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Ecuador Appoints 'Business Friendly' Economics Minister

  • Richard Martinez, Ecuador's new economics and finance minister.

    Richard Martinez, Ecuador's new economics and finance minister. | Photo: Comité Empresarial Ecuatoriano.

Published 15 May 2018

The new minister, Richard Martinez, has opposed redistributive policies and higher taxes for the wealthiest Ecuadoreans.

Ecuador’s President Lenin Moreno has announced the appointment of Richard Martinez as the country's new Minister of Economics and Finance Monday. Martinez's appointment brings to an end the tenure of Maria Elsa Viteri, who was appointed in March following the sudden resignation of Carlos de la Torre

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Martinez, who served as the president of the Ecuadorean Business Committee from 2015 until his appointment to his new role in Moreno's cabinet, is widely viewed as a business-friendly appointment.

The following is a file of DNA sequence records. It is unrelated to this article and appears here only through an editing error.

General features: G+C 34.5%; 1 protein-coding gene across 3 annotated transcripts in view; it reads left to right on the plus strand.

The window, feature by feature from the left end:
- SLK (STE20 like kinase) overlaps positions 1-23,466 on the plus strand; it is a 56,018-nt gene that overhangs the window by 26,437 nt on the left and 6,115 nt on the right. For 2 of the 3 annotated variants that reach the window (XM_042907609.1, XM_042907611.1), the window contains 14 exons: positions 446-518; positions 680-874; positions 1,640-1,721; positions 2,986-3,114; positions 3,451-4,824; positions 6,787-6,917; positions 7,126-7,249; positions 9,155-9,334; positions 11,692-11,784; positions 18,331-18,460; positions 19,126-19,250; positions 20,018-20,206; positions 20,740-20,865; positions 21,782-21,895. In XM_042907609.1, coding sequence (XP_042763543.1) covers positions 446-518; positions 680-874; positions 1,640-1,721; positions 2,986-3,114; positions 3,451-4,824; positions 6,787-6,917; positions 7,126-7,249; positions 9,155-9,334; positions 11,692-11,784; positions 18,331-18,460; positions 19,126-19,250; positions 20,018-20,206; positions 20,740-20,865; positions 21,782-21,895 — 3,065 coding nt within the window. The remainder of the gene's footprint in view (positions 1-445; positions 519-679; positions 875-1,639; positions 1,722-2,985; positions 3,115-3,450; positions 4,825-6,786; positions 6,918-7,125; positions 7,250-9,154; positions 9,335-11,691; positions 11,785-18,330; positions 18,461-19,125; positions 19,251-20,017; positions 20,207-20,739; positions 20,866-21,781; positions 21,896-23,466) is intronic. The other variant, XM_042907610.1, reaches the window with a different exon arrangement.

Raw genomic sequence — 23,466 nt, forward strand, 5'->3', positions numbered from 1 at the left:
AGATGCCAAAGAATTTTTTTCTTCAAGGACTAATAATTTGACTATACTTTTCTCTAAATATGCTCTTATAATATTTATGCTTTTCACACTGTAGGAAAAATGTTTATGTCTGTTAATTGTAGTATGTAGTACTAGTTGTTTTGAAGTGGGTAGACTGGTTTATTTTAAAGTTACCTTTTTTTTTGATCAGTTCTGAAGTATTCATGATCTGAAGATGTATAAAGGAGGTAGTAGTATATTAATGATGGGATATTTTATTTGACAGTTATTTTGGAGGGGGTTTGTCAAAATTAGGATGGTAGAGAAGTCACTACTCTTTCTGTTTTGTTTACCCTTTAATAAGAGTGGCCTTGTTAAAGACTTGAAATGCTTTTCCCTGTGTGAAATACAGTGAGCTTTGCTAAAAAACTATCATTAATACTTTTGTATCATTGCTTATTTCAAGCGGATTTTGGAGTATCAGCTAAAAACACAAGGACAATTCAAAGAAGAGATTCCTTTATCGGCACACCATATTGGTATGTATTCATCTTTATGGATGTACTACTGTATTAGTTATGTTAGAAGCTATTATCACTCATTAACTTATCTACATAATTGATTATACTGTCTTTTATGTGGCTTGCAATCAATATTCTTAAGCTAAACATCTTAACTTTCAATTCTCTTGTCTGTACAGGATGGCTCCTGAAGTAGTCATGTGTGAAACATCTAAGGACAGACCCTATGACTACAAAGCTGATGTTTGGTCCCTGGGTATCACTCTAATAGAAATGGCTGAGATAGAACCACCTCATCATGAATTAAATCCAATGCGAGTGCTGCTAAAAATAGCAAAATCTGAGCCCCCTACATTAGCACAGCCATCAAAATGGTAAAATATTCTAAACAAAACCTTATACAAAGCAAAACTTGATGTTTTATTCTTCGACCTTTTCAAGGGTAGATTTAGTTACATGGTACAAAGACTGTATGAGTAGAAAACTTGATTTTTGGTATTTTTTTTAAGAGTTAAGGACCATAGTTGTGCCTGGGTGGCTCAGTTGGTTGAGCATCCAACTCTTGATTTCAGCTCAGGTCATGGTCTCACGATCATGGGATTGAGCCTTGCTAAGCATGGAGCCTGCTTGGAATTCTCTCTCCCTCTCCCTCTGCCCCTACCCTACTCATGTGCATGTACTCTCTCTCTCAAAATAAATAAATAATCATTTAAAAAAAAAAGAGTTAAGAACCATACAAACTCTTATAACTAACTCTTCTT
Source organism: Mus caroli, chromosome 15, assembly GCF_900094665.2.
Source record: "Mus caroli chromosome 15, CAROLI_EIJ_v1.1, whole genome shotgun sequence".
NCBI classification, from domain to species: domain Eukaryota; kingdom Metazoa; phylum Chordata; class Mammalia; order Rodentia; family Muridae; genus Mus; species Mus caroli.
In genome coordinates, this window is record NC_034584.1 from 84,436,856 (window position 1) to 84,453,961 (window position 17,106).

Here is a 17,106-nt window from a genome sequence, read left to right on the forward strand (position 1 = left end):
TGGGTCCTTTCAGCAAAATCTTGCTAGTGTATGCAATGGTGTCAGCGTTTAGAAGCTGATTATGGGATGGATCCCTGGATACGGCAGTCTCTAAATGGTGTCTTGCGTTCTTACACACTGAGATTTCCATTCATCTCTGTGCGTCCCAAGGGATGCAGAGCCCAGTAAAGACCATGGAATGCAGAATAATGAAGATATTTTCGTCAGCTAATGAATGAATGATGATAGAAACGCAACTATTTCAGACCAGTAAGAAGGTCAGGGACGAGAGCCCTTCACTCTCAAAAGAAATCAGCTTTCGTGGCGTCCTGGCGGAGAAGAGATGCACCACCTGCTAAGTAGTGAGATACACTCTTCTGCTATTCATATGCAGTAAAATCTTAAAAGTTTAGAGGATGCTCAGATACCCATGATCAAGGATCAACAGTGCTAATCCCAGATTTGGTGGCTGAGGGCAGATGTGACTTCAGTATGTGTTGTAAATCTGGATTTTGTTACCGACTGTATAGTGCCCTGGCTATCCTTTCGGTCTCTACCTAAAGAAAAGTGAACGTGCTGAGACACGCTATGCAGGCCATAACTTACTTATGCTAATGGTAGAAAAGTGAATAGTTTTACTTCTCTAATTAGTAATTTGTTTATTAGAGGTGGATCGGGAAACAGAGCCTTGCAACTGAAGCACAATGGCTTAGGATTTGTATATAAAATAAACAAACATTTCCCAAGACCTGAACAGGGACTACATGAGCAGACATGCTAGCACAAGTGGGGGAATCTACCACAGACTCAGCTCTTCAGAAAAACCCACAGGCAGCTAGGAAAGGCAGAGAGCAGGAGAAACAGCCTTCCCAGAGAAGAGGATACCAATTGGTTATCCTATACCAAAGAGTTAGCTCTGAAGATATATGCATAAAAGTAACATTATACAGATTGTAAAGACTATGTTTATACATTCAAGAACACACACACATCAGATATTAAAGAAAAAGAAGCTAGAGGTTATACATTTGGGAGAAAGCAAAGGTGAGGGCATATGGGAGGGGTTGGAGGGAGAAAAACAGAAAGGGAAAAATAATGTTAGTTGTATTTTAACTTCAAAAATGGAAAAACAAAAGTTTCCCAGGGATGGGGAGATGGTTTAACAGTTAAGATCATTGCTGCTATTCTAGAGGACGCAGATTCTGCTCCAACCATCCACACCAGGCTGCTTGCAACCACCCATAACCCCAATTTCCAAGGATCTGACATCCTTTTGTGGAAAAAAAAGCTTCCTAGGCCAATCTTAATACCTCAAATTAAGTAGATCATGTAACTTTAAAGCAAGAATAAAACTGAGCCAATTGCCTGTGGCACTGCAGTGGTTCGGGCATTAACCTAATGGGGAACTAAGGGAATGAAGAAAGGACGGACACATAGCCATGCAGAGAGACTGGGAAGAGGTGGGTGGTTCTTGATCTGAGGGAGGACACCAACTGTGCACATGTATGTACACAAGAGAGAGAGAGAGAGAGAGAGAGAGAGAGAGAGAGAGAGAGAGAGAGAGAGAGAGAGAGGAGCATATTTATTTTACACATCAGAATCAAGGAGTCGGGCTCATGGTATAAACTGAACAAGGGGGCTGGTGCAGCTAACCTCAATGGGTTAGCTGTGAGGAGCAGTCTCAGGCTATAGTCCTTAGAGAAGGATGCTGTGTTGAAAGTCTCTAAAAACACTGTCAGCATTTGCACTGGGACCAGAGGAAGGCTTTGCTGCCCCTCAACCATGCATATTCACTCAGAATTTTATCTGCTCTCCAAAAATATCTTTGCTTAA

The Committee and the government had strained relations under former president Rafael Correa with the group opposing the capital gains tax law aimed at discouraging land speculation, a tax on rural land for big landowners, and a progressive tax on inheritances promoted during his tenure.

In 2015 the Chambers of Industry and Commerce along with right-wing parties opposed to the progressive reforms protested against the taxes and supported calls for Correa to step down.

Martinez, 37, is a trained economist and holds an MBA and other postgraduate qualifications in economics and commerce.

He was also president of the Chamber of Industry and Production, between 2014 and 2018, and president of the National Federation of the Chambers of Industry in 2015.

Last week Moreno requested the resignation of all his cabinet members on the eve of his first year in government. Maria Elsa Viteri is the first government official to be replaced since then. She served as a minister during former president Correa’s first government.  

In April, Martinez publicly supported president Moreno’s economic plan, which included a reduction in US$1,000 million of spending in public sector, tax reductions for business sectors, and a new law to incentivize international banking. 

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